The Dynamics of Team Coaching
What’s “Team Coaching?”
Leadership coaching doesn’t have to be a one-on-one process. Just like coaching a sports team, coaching a work team involves honing both individual skills and group talent.
At CCL, when we speak of team coaching, we’re referring to the process of a single coach working with a team of leaders. This type of coaching has evolved alongside increasingly team-oriented workplaces.
Team coaching involves a single coach — either a skilled outsider or team leader — working with a group of managers or executives. One of several types of leadership coaching, team coaching gives members of the group the opportunity to stretch beyond their current abilities.
What to Look for in a Team Coach
As with individual coaching, team coaching should focus on results. An effective leadership coach will work with the team to use its relationships, shared experiences, and interpersonal awareness in a way that supports the team’s goals.
Many leaders are happy to leave team coaching to professional consultants. If that’s you, in addition to the skills and perspectives needed for one-on-one coaching, you should expect these 5 attributes from a team coach:
A Focus on the Whole
A team coach may have the ability to coach individuals in many ways, but the goal is to facilitate learning for the team as a whole. The coach should find ways for team members to gain insight and practice different behaviors in the context of the team and its goals. Individual assessment and feedback may be a component of team coaching, but it’s always related to improving overall team effectiveness.
A Systems-Thinking Perspective
Coaches must understand the complex organizational dynamics in which the team operates.
Comfort With Ambiguity
Team dynamics often create unpredictability. Coaches shouldn’t expect to drive the direction and specific outcomes of the team. Instead, they must be willing to learn the ways in which the team works and then coach accordingly.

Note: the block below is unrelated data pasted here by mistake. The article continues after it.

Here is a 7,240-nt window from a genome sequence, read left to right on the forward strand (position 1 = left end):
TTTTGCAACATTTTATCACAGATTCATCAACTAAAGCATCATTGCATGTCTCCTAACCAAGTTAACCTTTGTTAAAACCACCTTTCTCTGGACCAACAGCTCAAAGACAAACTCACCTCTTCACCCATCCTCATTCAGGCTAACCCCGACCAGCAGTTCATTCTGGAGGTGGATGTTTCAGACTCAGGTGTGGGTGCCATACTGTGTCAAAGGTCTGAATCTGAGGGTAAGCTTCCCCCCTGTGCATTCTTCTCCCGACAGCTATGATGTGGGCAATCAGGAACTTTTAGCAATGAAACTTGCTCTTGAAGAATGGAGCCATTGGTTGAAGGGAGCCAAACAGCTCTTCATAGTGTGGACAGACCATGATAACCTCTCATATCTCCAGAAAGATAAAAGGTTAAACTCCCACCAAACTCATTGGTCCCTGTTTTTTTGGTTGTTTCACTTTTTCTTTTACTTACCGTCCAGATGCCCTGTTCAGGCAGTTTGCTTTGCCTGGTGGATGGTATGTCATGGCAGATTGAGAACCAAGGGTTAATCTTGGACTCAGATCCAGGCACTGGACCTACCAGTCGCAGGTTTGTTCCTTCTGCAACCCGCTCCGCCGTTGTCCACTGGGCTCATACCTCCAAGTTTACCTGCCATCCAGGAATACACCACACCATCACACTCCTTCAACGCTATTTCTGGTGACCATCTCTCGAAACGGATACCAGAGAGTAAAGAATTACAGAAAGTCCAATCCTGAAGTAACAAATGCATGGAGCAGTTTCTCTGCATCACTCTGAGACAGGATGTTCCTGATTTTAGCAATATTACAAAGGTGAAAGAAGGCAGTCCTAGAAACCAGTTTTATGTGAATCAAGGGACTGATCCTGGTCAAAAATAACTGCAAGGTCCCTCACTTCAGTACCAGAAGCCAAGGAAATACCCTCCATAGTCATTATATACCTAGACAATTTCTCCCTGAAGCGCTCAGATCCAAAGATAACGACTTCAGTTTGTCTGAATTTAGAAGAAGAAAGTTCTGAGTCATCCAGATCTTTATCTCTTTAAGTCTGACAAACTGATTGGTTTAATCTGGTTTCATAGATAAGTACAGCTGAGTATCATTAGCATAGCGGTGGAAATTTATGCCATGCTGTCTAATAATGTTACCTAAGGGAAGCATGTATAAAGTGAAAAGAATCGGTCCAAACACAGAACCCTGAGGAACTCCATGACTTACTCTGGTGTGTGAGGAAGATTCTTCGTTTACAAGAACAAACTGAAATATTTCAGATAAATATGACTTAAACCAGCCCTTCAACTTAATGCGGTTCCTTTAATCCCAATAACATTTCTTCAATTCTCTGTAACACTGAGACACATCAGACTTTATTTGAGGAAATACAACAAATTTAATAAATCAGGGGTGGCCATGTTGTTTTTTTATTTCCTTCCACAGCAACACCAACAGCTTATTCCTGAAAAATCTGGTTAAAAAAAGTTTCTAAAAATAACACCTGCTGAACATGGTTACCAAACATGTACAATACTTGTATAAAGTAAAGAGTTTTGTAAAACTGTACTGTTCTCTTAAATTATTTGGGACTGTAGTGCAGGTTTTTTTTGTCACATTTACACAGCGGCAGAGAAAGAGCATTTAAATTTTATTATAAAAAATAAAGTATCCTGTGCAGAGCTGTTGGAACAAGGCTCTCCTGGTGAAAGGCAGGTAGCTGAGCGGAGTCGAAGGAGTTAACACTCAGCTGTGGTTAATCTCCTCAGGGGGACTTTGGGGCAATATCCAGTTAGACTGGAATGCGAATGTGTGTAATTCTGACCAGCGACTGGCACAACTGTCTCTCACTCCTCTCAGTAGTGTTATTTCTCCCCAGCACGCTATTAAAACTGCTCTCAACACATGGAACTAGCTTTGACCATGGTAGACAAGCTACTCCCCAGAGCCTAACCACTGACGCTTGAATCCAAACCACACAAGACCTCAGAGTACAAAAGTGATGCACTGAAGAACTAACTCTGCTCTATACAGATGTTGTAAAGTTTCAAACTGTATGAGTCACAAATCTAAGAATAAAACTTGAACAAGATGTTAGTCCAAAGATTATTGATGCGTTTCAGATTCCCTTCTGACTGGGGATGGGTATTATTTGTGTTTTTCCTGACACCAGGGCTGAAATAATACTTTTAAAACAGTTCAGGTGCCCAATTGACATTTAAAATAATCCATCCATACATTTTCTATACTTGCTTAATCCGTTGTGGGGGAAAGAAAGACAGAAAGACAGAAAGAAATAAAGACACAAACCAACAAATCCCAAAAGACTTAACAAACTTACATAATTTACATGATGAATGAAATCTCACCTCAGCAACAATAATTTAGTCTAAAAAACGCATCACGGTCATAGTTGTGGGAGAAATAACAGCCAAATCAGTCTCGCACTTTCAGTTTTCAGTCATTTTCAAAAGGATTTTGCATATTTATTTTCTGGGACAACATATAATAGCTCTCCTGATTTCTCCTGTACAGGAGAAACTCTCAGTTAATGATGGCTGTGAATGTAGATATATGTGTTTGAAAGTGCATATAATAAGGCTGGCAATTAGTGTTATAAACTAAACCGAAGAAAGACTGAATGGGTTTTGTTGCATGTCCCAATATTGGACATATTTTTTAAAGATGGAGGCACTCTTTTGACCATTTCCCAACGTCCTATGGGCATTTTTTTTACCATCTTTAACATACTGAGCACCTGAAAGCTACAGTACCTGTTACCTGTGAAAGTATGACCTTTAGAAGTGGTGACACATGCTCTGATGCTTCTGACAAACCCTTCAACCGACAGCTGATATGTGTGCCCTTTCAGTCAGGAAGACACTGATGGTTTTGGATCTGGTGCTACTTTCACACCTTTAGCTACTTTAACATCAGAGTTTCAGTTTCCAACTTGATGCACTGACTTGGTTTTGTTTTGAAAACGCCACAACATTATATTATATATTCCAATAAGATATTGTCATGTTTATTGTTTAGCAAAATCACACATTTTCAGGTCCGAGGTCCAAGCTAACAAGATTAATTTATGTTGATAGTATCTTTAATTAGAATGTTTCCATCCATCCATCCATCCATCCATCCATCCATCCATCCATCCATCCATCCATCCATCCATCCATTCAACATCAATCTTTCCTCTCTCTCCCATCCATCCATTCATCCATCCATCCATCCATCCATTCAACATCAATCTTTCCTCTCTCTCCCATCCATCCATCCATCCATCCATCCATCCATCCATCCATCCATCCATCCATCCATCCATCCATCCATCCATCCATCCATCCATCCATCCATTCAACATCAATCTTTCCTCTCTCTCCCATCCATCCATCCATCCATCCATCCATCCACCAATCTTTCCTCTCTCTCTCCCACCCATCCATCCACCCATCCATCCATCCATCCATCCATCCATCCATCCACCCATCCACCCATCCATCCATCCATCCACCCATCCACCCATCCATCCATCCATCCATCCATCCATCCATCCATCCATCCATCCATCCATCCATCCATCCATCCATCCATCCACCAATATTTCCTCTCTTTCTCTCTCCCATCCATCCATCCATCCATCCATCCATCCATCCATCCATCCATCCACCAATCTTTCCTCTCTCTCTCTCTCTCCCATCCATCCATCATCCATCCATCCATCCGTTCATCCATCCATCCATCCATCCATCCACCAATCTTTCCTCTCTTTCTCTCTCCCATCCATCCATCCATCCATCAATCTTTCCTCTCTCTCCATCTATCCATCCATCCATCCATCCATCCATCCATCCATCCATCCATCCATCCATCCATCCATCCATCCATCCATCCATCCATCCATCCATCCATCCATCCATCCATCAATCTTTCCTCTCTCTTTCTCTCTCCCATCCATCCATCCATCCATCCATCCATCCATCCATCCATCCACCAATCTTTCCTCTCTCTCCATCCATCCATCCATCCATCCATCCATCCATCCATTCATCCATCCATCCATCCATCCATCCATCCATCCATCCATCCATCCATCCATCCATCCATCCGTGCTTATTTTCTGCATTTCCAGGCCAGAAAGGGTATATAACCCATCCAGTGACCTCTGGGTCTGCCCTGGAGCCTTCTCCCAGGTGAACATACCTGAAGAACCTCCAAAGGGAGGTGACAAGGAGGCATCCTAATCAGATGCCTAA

The Ability to Set Boundaries
Coaches need to be skilled at understanding, identifying, and managing boundaries. A team coach should be finely attuned to the many relationships within the team. The coach has to work within at least 3 relational units: with individual coachees, with the team as a whole, and with the organization.
A Long-Term View
Team coaching doesn’t always have immediate results. Other business and organizational demands are great and constant, so a coach shouldn’t pressure the group to change too much too soon. If a team coach is persistent and patient, the team and the individuals within it will function more effectively.
By partnering with the team in the context of its everyday work challenges, the coach can introduce new ideas and see opportunities to improve team performance.
How to Provide Team Coaching at Your Organization
Being a team coach requires a wide range of skills and perspectives. Underlying those are personal qualities of courage, risk-taking, and maturity.
Leaders can build their own coaching skills and learn how to have coaching conversations with their teams, in effect becoming a team coach for their organizations.
Let’s discuss how you can become an effective team coach and coach your people:
1. Be clear regarding performance and development.
Try to facilitate learning for the team as a whole. Find ways that your team members can gain insight and practice different behaviors to improve their individual and team member effectiveness. Assess and moderate their behaviors as well.
2. Develop organizational savvy.
Be collaborative and open to influence and learning. Share unsuccessful strategies so others may avoid the same difficulties.
3. Utilize a systems-thinking perspective.
Understand the complex organizational dynamics in which the team operates.
4. Be comfortable with ambiguity.
Team dynamics often create unpredictability. Coaches shouldn’t expect to drive the direction and specific outcomes of the team; instead, they must be willing to learn the ways in which the team works, and then coach accordingly.
5. Understand, identify, and manage boundaries.
A team coach should be finely attuned to the many relationships within the team. The coach has to work within at least 3 relational units: with individual coachees, with the team as a whole, and, finally, with the organization.
6. Remember that team coaching doesn’t always have immediate results.
Effective team coaching does require some altruism and a strong desire to help your organization. Other business and organizational demands are great and constant. Don’t expect too much too soon from the team members.
If you’re acting as a leader-coach and you’re persistent, the team and the individuals within it will function better.
Start slow — introducing small changes that foster growth and development as you do your part to advance teamwork. Here are 3 things to try:
- Introduce a new view. Invite a trusted colleague to coach the team. A fresh perspective may help the team see new paths and solutions.
- Break the rules. Doing something different within a team can create positive turbulence and open up new possibilities.
- Share your struggles. Having team members hear and see some vulnerability on your part might translate into authenticity on their part.
So lead on, and happy team coaching!